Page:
Thanks for your comments
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Jonathan Wienke
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« Reply #42 on: January 17, 2010, 09:29:17 PM »
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Quote from: crames
I get your point, sometimes working in the "perceptual space" is better. My concern is that in a gamma space, 2+2 does not equal 4, and depending on the operation that could cause visible distortion (like a harmonic generator).

Some time ago I was inspired by Bart's down-sampling page  to try down-sampling in linear, and I recall seeing better results. Do you have some examples?

Interpolation in gamma 2:


Interpolation in linear, with nearest-neighbor for reference:


The ringing effects in the dark area are much more noticeable in the linear image, and most unforgivably, the rendering of the white dot on black background is not the perceptual inverse of the black dot on white. The gamma 2 interpolation is better on both counts.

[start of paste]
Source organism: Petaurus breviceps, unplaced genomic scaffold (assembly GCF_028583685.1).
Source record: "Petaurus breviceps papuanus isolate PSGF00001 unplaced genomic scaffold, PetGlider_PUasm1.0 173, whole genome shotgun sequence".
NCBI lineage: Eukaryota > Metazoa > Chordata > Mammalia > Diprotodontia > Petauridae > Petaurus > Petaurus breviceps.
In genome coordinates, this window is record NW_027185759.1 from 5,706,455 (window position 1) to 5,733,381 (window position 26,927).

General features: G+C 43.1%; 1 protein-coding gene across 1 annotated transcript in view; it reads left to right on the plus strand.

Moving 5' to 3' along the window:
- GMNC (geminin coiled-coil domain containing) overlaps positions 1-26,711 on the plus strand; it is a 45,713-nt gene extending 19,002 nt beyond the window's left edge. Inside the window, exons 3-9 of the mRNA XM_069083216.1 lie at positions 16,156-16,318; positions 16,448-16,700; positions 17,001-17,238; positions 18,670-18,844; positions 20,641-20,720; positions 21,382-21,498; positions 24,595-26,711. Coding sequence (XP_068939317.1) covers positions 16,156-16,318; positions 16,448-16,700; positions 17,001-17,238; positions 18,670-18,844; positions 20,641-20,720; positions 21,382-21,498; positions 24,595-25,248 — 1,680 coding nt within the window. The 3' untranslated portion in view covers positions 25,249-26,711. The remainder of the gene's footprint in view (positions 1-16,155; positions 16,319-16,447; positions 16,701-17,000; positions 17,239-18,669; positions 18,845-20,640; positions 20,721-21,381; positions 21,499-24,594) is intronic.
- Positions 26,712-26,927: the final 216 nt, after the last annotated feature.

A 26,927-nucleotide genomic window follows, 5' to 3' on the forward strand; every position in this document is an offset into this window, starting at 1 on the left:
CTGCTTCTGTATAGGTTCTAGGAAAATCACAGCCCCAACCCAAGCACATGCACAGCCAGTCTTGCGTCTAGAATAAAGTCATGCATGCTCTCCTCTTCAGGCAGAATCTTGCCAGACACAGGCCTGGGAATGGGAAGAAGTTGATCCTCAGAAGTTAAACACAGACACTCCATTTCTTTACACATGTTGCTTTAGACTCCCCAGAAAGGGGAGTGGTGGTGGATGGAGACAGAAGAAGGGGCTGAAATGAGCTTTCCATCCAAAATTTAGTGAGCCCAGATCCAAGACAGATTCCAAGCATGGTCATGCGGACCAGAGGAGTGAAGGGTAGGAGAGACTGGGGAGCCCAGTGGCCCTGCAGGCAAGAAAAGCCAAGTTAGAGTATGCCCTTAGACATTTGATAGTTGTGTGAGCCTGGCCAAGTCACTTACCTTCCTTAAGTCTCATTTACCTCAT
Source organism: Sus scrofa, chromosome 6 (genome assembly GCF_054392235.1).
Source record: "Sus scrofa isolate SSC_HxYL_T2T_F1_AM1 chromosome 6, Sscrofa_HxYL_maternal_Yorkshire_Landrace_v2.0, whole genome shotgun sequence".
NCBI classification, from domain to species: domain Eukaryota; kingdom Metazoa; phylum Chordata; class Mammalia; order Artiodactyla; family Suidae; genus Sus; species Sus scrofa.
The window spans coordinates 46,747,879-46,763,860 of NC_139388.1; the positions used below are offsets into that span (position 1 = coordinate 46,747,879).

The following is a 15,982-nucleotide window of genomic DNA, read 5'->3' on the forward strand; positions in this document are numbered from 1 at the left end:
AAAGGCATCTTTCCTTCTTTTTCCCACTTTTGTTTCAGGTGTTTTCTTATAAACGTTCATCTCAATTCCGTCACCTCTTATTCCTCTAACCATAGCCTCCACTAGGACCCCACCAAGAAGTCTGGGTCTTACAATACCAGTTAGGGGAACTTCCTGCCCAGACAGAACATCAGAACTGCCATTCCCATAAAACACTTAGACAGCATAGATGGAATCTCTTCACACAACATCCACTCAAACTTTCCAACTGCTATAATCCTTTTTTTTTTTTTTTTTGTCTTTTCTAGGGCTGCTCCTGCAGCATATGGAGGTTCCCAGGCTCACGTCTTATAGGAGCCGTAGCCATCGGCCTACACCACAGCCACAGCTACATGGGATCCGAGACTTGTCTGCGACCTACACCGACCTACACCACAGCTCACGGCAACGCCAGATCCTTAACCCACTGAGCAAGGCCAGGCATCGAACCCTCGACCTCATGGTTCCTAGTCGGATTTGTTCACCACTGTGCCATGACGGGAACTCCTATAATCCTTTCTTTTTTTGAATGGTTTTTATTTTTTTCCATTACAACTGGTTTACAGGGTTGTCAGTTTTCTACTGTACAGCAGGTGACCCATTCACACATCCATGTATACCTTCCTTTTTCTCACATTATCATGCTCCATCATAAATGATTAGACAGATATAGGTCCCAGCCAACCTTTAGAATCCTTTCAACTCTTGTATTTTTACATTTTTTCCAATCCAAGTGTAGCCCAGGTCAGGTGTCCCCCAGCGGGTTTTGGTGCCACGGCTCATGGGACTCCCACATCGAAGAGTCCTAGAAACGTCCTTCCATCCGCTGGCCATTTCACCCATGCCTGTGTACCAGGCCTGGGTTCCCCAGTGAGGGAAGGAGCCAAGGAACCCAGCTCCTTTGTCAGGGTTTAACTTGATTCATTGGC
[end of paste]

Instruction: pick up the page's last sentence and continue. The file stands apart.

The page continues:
« Last Edit: January 17, 2010, 09:33:33 PM by Jonathan Wienke » Logged

crames
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« Reply #43 on: January 17, 2010, 10:09:36 PM »
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Quote from: Jonathan Wienke
The ringing effects in the dark area are much more noticeable in the linear image, and most unforgivably, the rendering of the white dot on black background is not the perceptual inverse of the black dot on white. The gamma 2 interpolation is better on both counts.

Those are some funky colors! I'm seeing different results than you - for the gamma version there is a dark gray band between the green and magenta patches, and the little black square looks noticeably larger.

It could be a display problem - either yours, mine, or both. Maybe it's because channels are clipped.

I would think that linear would better emulate the additive mixing of light in the eye.

Cliff
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Cliff
Jonathan Wienke
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« Reply #44 on: January 17, 2010, 10:13:05 PM »